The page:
Judaism Inspires Leadership: Joseph Lieberman’s Inaugural Lecture

By: Shayna Darling  |  November 13, 2014

Joseph "Joe" Lieberman, a former United States Senator from ConnecticutLook around the halls of Stern, YC, and Syms, and you’ll see future doctors, teachers, therapists, and accountants, among others. But there is one highly impacting career path that often does not manifest itself in the college classroom, nor is it accompanied by a specific major: the path of public service and leadership.

On October 28th, in a talk entitled “Judaism and Public Service,” former Senator Joseph Lieberman addressed the Yeshiva University community for the first time as the Joseph Lieberman Chair in Public Policy and Public Service. Funded by benefactors Ira and Ingebort Rennert, the public policy program was created to provide students with the tools to embrace careers in public life while also ensuring an Orthodox lifestyle.

After meaningful remarks by President Richard Joel on the importance of humility in leadership, Lieberman discussed a variety of topics related to leadership. Lieberman’s main talking points included his own path to political leadership, how the Torah and Jewish leaders throughout history have served as models of successful and inspiring leaders, and the need for a public service chair at Yeshiva University.

With forty years of experience in public service, notably marked by his run for Vice President in 2000 with presidential candidate Al Gore, the former Connecticut Senator had many thoughts on what led him to his role in leadership. He described the influence of role models, like former Connecticut Senator Abraham Ribicoff, and identified the most important guiding factor for his career to be the lessons and values of Judaism, “Judaism hauled me into public service.”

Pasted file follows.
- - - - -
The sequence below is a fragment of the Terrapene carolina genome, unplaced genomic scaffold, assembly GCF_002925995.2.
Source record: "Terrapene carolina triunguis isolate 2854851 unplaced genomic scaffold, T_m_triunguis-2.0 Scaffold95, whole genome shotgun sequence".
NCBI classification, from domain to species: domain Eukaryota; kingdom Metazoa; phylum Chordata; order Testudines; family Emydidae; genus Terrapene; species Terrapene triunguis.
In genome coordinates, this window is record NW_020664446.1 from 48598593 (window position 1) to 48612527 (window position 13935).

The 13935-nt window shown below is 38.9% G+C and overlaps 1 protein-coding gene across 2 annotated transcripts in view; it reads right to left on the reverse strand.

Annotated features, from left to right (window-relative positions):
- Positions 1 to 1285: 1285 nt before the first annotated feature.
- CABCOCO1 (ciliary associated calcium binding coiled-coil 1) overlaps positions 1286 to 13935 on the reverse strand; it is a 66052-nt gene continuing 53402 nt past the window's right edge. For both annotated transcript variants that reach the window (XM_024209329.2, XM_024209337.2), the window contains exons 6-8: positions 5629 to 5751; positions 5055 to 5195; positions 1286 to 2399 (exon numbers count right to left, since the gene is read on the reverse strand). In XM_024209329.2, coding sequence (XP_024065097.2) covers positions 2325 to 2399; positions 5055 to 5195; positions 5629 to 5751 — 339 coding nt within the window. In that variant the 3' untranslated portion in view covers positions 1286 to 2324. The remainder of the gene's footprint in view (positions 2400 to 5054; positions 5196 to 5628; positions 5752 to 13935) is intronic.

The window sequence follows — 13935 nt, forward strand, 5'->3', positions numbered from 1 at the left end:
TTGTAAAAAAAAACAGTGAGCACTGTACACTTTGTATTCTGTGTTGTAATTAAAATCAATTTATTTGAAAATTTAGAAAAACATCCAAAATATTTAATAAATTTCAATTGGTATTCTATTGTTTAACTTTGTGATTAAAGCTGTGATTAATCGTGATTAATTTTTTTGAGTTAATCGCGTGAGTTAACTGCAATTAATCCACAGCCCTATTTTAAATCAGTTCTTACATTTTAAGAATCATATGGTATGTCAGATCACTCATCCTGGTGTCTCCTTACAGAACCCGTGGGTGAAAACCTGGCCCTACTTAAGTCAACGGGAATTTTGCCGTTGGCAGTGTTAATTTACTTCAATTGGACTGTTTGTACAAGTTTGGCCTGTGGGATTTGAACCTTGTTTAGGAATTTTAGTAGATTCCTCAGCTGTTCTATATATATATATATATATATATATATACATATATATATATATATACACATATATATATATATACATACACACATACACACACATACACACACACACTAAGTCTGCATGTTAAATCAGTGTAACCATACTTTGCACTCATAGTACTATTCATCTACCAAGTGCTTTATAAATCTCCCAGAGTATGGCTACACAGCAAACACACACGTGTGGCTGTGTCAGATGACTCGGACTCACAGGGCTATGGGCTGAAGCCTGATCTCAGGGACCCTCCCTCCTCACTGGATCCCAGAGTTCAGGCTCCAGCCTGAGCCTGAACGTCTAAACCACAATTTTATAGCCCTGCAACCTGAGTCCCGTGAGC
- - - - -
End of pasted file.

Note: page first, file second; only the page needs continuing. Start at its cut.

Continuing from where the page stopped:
Lieberman reiterated that he did not feel that being observant interfered with his career path; rather, it brought him the respect of others for committing to a personal set of values. Lieberman cited biblical leaders as the true models of the ideal Jewish leader: Avraham, who left the safety of his family to stand up for the path of G-d; Moses, who knew that making a difference in the world was a balancing act of prayer and action; and Jonah, who taught us that when G-d wants us to lead, we cannot run away from that responsibility.

Both President Joel and the former Senator emphasized that there is a great need today for the public policy chair, particularly at Yeshiva University. Lieberman pointed out that the U.S. Orthodox Jewish population is growing very quickly, and will require leaders who can best represent the distinct needs of our community within an evolving society. He posited that Yeshiva University “is the very best place for such a chair to be created” because YU students are educated involved in public service, and are from communities that value involvement in public life. In Lieberman’s view, we are the next generation of strong Jewish leaders, with the task of “[making] G-d’s work our own.”

Lieberman concluded by answering questions from the audience ranging from how he balanced being an observant Jew and a politician, the influences on his decision-making process, and who he thought would win the Senate seats in the midterm elections on November 4th (which he correctly predicted).

“Judaism and Public Service” was the first of three public lectures that Lieberman will be giving during the 2014-2015 school year. His next lecture, according to YUNews, will be on Tuesday November 18th at the Cardozo School of Law, on the topic of “The Emerging Law of Cybersecurity.” Lieberman will also be teaching an undergraduate course this coming spring semester on the Wilf Campus.